Health Minister Carla Vizzotti announced Tuesday that Argentina will begin offering a third dose of coronavirus vaccine to citizens over 50 and those with weakened immune systems.
The official, speaking at a press conference with Tourism & Sports Minister Matías Lammens, also said that foreign arrivals aged under 18 will be exempt from quarantine measures and offered vaccines at border crossings.
"Starting in December, the reinforcement will begin. We will begin with health personnel and progress gradually as we have progressed with our vaccination campaign," said Vizzotti.
"The immunocompromised and those who have received the Sinopharm vaccine will receive a third dose," said the head of the health portfolio, who went on to differentiate between a third shot and a booster.
“It is different from receiving a booster [shot]. The third dose complements the primary scheme to extend protection and the booster, after having received the recommended primary scheme, what it does is to reinforce immunity periodically and that takes place at least six months after having received the primary scheme.”
Vizzotti said that the decision to give a third dose to those who received Sinopharm – a group of more than 1.5 million people – is an attempt to strengthen immunity among high risk groups. The process will begin in December, with additional “reinforcement” for healthcare workers to follow.
"Immunocompromised people, people who have low defences for any reason, [and are] older than three years, who have received any available vaccination scheme, it is recommended they apply for a third dose," she said.
"Sinopharm’s vaccines can be complemented with a heterologous scheme to improve the results of the third dose, so vaccines from AstraZeneca will be distributed to stimulate the immune response," she said, adding: "We have vaccines for children, adolescents, second doses, and for the third dose for the immunocompromised, over-50s with Sinopharm.”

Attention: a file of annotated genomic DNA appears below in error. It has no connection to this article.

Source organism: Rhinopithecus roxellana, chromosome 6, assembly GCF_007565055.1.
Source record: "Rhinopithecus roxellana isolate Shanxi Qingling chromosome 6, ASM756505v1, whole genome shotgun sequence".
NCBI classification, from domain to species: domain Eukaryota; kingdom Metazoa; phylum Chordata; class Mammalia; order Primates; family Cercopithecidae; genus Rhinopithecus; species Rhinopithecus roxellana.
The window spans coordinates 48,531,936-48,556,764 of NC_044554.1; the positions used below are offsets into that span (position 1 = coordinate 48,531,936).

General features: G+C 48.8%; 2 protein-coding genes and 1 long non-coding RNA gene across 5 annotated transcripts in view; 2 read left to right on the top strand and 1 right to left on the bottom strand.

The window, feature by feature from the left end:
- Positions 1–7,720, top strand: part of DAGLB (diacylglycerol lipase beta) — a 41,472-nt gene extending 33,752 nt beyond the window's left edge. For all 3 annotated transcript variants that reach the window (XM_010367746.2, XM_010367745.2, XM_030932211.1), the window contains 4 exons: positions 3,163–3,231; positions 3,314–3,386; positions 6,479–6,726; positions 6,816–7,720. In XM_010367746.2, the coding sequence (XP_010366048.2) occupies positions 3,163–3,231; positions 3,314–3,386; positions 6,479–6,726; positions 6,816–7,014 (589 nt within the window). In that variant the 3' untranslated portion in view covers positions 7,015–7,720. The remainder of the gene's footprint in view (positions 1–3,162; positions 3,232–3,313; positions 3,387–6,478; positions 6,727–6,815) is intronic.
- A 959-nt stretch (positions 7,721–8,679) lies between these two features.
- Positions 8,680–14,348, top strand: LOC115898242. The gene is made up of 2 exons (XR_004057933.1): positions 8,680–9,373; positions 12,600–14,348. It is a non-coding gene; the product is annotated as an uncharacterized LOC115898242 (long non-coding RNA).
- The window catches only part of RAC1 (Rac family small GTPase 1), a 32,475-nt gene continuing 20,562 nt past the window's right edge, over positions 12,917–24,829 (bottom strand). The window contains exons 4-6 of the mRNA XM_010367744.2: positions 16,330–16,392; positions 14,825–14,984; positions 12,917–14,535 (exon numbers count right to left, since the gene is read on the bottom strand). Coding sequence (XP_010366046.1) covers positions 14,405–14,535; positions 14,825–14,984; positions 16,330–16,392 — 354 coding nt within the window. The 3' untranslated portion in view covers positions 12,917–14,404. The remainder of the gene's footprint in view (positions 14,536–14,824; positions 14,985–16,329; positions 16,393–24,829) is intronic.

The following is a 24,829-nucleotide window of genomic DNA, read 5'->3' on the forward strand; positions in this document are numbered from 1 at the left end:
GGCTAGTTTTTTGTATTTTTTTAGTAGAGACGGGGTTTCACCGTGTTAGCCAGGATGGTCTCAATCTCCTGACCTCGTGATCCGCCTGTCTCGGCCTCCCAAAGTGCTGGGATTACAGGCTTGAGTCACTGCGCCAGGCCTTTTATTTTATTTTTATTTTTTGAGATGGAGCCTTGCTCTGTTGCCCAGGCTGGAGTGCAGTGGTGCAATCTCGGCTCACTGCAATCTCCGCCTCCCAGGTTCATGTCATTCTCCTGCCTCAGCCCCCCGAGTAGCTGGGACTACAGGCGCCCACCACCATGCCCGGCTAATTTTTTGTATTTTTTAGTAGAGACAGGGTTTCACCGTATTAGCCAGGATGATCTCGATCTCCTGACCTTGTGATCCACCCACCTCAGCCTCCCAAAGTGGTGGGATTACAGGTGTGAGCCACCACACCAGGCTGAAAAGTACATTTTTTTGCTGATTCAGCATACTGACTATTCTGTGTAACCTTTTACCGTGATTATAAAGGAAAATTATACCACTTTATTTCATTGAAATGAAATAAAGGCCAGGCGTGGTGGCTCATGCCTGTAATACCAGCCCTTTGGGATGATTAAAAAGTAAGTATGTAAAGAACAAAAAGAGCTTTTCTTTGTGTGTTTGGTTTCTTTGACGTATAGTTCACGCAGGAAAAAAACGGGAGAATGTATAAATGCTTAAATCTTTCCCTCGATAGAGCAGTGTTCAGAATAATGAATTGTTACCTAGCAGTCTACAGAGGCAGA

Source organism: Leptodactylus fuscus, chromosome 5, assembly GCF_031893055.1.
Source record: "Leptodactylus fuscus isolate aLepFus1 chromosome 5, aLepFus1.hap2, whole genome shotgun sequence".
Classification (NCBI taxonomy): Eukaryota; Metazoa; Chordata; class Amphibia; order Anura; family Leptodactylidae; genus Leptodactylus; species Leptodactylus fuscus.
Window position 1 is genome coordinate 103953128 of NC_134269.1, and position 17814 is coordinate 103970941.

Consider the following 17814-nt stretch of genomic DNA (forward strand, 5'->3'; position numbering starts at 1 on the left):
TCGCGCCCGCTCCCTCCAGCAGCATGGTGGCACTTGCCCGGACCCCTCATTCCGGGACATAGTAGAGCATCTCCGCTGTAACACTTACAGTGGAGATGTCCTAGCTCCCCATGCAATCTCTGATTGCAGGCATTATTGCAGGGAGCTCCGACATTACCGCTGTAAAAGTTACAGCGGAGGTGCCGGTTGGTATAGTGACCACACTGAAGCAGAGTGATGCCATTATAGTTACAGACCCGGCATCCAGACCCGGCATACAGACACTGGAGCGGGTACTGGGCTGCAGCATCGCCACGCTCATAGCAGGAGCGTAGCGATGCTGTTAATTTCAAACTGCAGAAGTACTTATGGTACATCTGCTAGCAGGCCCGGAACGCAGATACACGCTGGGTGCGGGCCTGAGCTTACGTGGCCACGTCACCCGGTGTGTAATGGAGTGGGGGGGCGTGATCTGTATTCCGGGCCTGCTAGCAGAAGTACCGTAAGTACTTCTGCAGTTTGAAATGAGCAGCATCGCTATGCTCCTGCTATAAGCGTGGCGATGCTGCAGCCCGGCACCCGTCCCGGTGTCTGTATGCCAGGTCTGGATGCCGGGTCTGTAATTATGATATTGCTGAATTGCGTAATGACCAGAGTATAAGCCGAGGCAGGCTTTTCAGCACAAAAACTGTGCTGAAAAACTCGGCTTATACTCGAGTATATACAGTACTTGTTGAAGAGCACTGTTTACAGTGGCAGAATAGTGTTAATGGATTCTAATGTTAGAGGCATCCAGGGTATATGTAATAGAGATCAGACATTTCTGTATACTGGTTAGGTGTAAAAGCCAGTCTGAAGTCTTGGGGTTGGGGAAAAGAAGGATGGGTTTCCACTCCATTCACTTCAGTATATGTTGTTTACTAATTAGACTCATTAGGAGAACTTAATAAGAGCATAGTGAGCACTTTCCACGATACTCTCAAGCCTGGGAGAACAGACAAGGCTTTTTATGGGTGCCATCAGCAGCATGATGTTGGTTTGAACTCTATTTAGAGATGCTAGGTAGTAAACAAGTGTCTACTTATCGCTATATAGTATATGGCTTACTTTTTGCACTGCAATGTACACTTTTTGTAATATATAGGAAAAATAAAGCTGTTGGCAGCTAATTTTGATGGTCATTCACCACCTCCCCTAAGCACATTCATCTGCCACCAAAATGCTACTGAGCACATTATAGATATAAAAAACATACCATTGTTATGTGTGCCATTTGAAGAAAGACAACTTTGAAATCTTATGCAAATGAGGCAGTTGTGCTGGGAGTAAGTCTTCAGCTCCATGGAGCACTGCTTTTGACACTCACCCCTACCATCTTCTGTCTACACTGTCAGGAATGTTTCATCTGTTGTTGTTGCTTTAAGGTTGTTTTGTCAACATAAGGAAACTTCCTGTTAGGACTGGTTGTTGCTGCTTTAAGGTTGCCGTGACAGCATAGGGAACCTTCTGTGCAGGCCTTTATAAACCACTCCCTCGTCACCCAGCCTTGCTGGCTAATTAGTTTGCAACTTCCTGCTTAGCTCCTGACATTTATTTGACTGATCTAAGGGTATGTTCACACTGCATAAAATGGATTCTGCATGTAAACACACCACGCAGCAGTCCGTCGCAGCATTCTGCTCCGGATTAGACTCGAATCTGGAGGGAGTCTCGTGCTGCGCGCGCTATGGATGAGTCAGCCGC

Discussing the evolution of the pandemic, Vizzotti said Argentina was in “a favourable epidemiological situation" while warning that the infection rate among those under 18 had doubled over the past six weeks. Monitoring by the Health Ministry indicated that 60 percent of current cases were of the Delta variant, she added.
"We have the doses available to complete all the vaccination schedules for those who have started it and to start those for children and adolescents," said Vizzotti. “The idea is that schemes are completed before the end of the year and [to] advance strongly among children and adolescents."
Health Ministry officials reported 1,227 new infections on Monday, lifting the cumulative total since the start of the pandemic to 5,281,585. A total of 115,851 fatalities have been recorded over the same period, with 25 in the preceding 24 hours.
According to official data, a total of 25.46 million people have completed their vaccination schemes, roughly 57 percent of the population. Some 33.15 million (73 percent) have received at least one dose.
Borders and tourism
Vizzotti also announced that the national government will soon allow the entry of foreign travellers into the country with just a negative PCR test, while Lammens said that tourists aged under 18 will be exempt from quarantine upon arrival in Argentina in order to be offered immediate vaccination.
"Argentina is going to authorise the entry of tourists vaccinated with negative PCR," said Vizzotti, who said the government had managed to successfully delay the entry of the Delta variant.
Along these lines, she explained that "tourists with a PCR will be exempted after seven days and there will be an exemption from quarantine for those aged under 18 who come with their family."
With restrictions on entry lifted for those aged under 18, vaccination points will also be made available for unvaccinated tourists who enter national soil, she added, most likely at land border crossings, such as Formosa (border with Paraguay), Salta and Jujuy (border with Bolivia).
Explaining the decision to offer shots to tourists aged under 18, Lammens said that Argentina had “enough stock” to vaccinate its citizens and that the offer would help to boost tourism.
"It is important to emphasise that everyone can get vaccinated, there are vaccines available for everyone," said the minister
Lammens confirmed that foreign arrivals would no longer be required to take a PCR test within five to seven days of entering the country, though they will need to have completed their individual vaccination schedules and have a negative PCR test result from up to 72 hours before arrival in order to avoid obligatory quarantine measures.